August 16, 2013
A study by Dr. David J. Moore and colleagues of the University of California, San Diego, found that regular exercise can help preserve the mental functioning of people with HIV infection. In spite of antiretroviral drug treatment, approximately half of the individuals with HIV have neurocognitive impairment that can be serious enough to affect daily functioning.
The researchers interviewed 335 community-dwelling HIV-positive individuals about the amount of exercise they had during the past 72 hours. Based on their responses, participants were classified into those who engaged in significant exercise, and those who did not. Researchers then tested seven cognitive areas usually affected by HIV: verbal fluency, working memory, speed of information processing, learning, recall, executive function, and motor function. The researchers also considered compounding factors such as demographics, HIV disease characteristics, substance use, past and current depression, mental health status, and physical functioning.
Results showed that HIV-infected individuals who exercised were approximately half as likely to show neurocognitive impairment compared to those who did not. They had better working memory, and could process information faster than the participants who had a sedentary lifestyle. According to Moore, exercise as a modifiable lifestyle behavior may reduce or may prevent neurocognitive impairment in HIV-infected persons. He also noted that physical exercise, along with other modifiable lifestyle factors such as education, social engagement, cognitive stimulation and diet, could be productive interventions to assist HIV-infected persons.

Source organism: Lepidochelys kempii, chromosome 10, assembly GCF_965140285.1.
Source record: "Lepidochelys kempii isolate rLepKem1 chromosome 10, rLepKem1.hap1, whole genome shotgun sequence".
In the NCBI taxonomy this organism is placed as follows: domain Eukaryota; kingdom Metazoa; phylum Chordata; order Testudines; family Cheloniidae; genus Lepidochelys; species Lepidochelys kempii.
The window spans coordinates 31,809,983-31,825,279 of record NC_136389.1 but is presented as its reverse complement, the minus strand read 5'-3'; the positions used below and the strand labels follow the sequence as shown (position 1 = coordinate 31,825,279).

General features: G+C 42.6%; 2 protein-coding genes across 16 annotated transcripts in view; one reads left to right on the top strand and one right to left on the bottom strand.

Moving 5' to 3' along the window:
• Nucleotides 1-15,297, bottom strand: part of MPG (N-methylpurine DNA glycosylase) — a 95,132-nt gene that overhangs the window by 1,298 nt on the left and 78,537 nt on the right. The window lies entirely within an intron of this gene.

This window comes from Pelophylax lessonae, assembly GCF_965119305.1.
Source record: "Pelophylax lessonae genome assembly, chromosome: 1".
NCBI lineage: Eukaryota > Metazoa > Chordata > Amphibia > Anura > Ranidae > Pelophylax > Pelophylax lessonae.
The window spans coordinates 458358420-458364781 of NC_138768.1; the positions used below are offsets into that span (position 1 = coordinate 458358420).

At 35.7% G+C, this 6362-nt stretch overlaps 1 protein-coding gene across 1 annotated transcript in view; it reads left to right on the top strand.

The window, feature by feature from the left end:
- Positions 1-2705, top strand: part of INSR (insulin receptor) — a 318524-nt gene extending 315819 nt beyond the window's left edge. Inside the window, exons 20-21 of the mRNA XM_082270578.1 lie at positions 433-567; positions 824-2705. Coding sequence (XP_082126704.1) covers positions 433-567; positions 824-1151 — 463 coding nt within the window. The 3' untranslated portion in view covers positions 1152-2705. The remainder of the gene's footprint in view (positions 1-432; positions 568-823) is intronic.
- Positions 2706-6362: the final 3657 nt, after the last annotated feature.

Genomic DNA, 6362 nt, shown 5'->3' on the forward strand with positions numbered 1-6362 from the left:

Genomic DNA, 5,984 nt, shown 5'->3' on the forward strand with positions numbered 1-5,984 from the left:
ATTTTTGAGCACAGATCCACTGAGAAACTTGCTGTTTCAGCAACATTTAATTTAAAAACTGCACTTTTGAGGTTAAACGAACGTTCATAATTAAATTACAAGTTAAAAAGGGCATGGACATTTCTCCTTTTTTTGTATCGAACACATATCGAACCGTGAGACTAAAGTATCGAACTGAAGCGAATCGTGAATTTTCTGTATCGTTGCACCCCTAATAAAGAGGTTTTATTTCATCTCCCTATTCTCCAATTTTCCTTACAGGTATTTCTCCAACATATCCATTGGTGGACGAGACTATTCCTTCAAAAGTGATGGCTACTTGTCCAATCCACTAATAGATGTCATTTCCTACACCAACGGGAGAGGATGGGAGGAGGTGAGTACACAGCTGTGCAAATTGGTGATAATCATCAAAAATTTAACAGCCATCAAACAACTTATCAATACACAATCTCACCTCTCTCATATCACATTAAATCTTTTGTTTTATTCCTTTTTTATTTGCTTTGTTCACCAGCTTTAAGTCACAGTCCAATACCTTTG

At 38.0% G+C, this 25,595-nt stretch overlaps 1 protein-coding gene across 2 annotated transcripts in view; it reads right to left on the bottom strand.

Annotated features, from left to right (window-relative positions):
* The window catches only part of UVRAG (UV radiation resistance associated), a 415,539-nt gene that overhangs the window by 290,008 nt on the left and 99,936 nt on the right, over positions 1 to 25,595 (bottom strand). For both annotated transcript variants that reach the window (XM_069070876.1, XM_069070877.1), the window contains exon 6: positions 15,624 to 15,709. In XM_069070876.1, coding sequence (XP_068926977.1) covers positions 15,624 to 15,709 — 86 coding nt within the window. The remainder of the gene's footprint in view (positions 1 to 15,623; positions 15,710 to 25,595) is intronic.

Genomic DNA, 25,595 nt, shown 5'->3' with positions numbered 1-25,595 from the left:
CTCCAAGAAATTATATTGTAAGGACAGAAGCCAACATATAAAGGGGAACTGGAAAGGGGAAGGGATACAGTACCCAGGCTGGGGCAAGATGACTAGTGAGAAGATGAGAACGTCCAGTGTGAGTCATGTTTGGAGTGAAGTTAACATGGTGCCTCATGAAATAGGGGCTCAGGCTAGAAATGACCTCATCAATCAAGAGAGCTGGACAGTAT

The full report, "Physical Exercise is Associated with Less Neurocognitive Impairment Among HIV-Infected Adults," was published online in the Journal of NeuroVirology (2013: doi: 10.1007/s13365-013-0184-8).
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